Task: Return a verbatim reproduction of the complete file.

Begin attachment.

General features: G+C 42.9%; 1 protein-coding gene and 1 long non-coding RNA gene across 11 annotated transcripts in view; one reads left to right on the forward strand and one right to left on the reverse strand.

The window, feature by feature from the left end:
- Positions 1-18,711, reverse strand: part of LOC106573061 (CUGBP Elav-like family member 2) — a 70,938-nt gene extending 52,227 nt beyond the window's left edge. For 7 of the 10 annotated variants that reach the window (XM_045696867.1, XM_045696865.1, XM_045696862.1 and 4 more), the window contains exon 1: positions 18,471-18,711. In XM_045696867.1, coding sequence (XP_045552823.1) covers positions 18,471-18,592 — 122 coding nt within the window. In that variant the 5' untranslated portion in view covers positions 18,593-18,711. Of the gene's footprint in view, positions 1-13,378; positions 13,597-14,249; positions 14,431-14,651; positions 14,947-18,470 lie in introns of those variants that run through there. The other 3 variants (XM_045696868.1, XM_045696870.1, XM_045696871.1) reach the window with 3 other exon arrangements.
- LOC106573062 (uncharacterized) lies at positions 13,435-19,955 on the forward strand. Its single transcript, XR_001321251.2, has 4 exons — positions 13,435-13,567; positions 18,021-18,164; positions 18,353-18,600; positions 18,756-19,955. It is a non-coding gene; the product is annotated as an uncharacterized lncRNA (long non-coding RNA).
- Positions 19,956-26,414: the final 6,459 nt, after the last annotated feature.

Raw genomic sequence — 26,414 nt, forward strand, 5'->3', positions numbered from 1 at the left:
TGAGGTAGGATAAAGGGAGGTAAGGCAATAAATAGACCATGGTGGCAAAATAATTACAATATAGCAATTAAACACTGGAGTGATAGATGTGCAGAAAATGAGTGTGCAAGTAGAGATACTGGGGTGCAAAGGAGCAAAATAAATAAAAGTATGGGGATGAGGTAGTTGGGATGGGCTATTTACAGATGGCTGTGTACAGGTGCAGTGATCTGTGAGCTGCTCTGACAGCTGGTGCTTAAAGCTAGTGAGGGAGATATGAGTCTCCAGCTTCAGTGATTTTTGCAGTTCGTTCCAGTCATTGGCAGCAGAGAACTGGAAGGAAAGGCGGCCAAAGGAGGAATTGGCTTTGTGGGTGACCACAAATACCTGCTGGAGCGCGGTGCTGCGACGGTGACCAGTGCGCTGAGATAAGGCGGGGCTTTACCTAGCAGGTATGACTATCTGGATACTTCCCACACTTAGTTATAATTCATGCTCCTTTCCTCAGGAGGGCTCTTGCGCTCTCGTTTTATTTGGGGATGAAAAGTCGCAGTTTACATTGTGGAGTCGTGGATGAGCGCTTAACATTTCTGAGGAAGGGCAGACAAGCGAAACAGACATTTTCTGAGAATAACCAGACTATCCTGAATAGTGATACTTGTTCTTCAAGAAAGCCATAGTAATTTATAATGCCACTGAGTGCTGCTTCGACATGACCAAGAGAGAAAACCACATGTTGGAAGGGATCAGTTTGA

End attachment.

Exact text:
General features: G+C 42.9%; 1 protein-coding gene and 1 long non-coding RNA gene across 11 annotated transcripts in view; one reads left to right on the forward strand and one right to left on the reverse strand.

The window, feature by feature from the left end:
- Positions 1-18,711, reverse strand: part of LOC106573061 (CUGBP Elav-like family member 2) — a 70,938-nt gene extending 52,227 nt beyond the window's left edge. For 7 of the 10 annotated variants that reach the window (XM_045696867.1, XM_045696865.1, XM_045696862.1 and 4 more), the window contains exon 1: positions 18,471-18,711. In XM_045696867.1, coding sequence (XP_045552823.1) covers positions 18,471-18,592 — 122 coding nt within the window. In that variant the 5' untranslated portion in view covers positions 18,593-18,711. Of the gene's footprint in view, positions 1-13,378; positions 13,597-14,249; positions 14,431-14,651; positions 14,947-18,470 lie in introns of those variants that run through there. The other 3 variants (XM_045696868.1, XM_045696870.1, XM_045696871.1) reach the window with 3 other exon arrangements.
- LOC106573062 (uncharacterized) lies at positions 13,435-19,955 on the forward strand. Its single transcript, XR_001321251.2, has 4 exons — positions 13,435-13,567; positions 18,021-18,164; positions 18,353-18,600; positions 18,756-19,955. It is a non-coding gene; the product is annotated as an uncharacterized lncRNA (long non-coding RNA).
- Positions 19,956-26,414: the final 6,459 nt, after the last annotated feature.

Raw genomic sequence — 26,414 nt, forward strand, 5'->3', positions numbered from 1 at the left:
TGAGGTAGGATAAAGGGAGGTAAGGCAATAAATAGACCATGGTGGCAAAATAATTACAATATAGCAATTAAACACTGGAGTGATAGATGTGCAGAAAATGAGTGTGCAAGTAGAGATACTGGGGTGCAAAGGAGCAAAATAAATAAAAGTATGGGGATGAGGTAGTTGGGATGGGCTATTTACAGATGGCTGTGTACAGGTGCAGTGATCTGTGAGCTGCTCTGACAGCTGGTGCTTAAAGCTAGTGAGGGAGATATGAGTCTCCAGCTTCAGTGATTTTTGCAGTTCGTTCCAGTCATTGGCAGCAGAGAACTGGAAGGAAAGGCGGCCAAAGGAGGAATTGGCTTTGTGGGTGACCACAAATACCTGCTGGAGCGCGGTGCTGCGACGGTGACCAGTGCGCTGAGATAAGGCGGGGCTTTACCTAGCAGGTATGACTATCTGGATACTTCCCACACTTAGTTATAATTCATGCTCCTTTCCTCAGGAGGGCTCTTGCGCTCTCGTTTTATTTGGGGATGAAAAGTCGCAGTTTACATTGTGGAGTCGTGGATGAGCGCTTAACATTTCTGAGGAAGGGCAGACAAGCGAAACAGACATTTTCTGAGAATAACCAGACTATCCTGAATAGTGATACTTGTTCTTCAAGAAAGCCATAGTAATTTATAATGCCACTGAGTGCTGCTTCGACATGACCAAGAGAGAAAACCACATGTTGGAAGGGATCAGTTTGA